So many stories have been passed to me through the women in my family, often in private, like smuggling little pieces of their lives to me was the best gift they could give to help me avoid some pain and heartache. It makes sense to me that this collection is full of those kinds of relationships because that is what I was reflecting on at the time. I see that continuing in other work I am creating, because these are relationships that will always be true for me.

The cover art is gorgeous. Who did the art and how was it decided which story the illustration would draw inspiration from?

I can’t say enough about how much I love the cover art that artist Elaine Almeida did for this book. She creates beautiful work that truly highlights different bodies and the beauty in them, and so when she read pieces from the book, this illustration of the Scorpion Woman is what emerged. I love how beautiful, powerful, monstrous and vulnerable she is, moving between realms, and I love that others are drawn to the cover as much as I am.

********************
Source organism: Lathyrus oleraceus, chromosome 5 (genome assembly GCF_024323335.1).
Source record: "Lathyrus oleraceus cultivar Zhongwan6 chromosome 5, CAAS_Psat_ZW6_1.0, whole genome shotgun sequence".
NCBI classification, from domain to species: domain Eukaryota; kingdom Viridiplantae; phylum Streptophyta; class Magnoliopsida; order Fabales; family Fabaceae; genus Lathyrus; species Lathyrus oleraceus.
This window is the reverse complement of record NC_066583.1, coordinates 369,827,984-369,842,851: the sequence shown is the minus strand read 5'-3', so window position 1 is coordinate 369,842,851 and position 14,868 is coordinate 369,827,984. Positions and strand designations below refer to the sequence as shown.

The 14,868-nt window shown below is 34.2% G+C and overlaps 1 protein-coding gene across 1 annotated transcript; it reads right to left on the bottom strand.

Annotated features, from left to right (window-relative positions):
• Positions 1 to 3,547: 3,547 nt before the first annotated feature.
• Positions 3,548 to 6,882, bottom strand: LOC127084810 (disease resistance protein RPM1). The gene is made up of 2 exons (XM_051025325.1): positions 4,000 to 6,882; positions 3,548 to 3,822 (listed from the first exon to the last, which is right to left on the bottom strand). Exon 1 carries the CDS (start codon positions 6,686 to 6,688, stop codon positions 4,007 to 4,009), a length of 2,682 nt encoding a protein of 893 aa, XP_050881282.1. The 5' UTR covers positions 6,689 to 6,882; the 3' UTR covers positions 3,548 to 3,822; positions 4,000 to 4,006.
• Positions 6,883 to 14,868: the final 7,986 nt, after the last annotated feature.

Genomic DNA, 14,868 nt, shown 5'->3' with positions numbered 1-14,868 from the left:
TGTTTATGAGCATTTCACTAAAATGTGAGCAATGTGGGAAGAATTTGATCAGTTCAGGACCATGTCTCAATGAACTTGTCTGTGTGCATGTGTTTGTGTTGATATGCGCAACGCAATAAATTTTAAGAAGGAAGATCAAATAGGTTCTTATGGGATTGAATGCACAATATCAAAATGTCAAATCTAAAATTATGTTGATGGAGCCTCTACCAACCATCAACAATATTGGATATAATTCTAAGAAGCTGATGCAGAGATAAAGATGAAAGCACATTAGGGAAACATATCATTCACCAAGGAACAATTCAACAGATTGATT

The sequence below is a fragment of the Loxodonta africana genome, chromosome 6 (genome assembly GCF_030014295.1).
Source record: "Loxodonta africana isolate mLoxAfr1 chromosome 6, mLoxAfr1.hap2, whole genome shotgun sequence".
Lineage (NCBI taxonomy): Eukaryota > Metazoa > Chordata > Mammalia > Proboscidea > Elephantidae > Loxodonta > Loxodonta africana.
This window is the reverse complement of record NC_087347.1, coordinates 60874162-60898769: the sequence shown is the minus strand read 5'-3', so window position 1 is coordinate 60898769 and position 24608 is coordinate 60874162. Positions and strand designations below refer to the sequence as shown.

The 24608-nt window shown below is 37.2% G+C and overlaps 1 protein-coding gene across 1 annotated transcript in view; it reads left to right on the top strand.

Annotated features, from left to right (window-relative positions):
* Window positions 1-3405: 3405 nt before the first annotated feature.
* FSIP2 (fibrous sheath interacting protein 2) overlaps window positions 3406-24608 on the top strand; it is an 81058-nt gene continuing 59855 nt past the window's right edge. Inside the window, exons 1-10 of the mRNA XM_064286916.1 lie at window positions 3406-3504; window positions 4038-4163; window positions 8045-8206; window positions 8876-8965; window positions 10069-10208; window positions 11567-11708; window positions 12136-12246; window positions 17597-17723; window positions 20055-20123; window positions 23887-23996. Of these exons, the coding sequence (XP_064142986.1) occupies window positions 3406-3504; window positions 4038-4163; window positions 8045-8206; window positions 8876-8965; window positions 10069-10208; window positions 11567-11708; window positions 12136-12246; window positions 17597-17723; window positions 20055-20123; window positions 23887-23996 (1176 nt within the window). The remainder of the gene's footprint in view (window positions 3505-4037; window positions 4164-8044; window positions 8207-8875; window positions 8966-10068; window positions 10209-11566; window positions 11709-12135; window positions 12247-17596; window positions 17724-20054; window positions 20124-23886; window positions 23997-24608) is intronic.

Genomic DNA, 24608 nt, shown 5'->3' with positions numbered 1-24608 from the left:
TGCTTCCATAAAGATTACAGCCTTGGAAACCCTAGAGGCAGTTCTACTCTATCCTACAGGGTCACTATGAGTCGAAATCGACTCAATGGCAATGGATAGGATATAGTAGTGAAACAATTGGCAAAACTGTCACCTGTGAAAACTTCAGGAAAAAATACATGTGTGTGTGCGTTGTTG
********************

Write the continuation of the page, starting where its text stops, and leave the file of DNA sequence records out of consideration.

Do you have any other work coming out this year you’d like to tell people about?

I have been writing more short horror fiction in the last year as I also work on completing and submitting a poetry chapbook and a supernatural historical YA novel, and have been writing more short horror fiction as well. One of my short horror stories is being published in A Night of Screams: Latino Horror Stories, an anthology from Arte Publico Press. The story, “Detached” is a body horror story that I really loved writing and I hope to have more work like this emerge in the future!

What’s your favorite recent read? Any genre or category. It doesn’t have to be horror.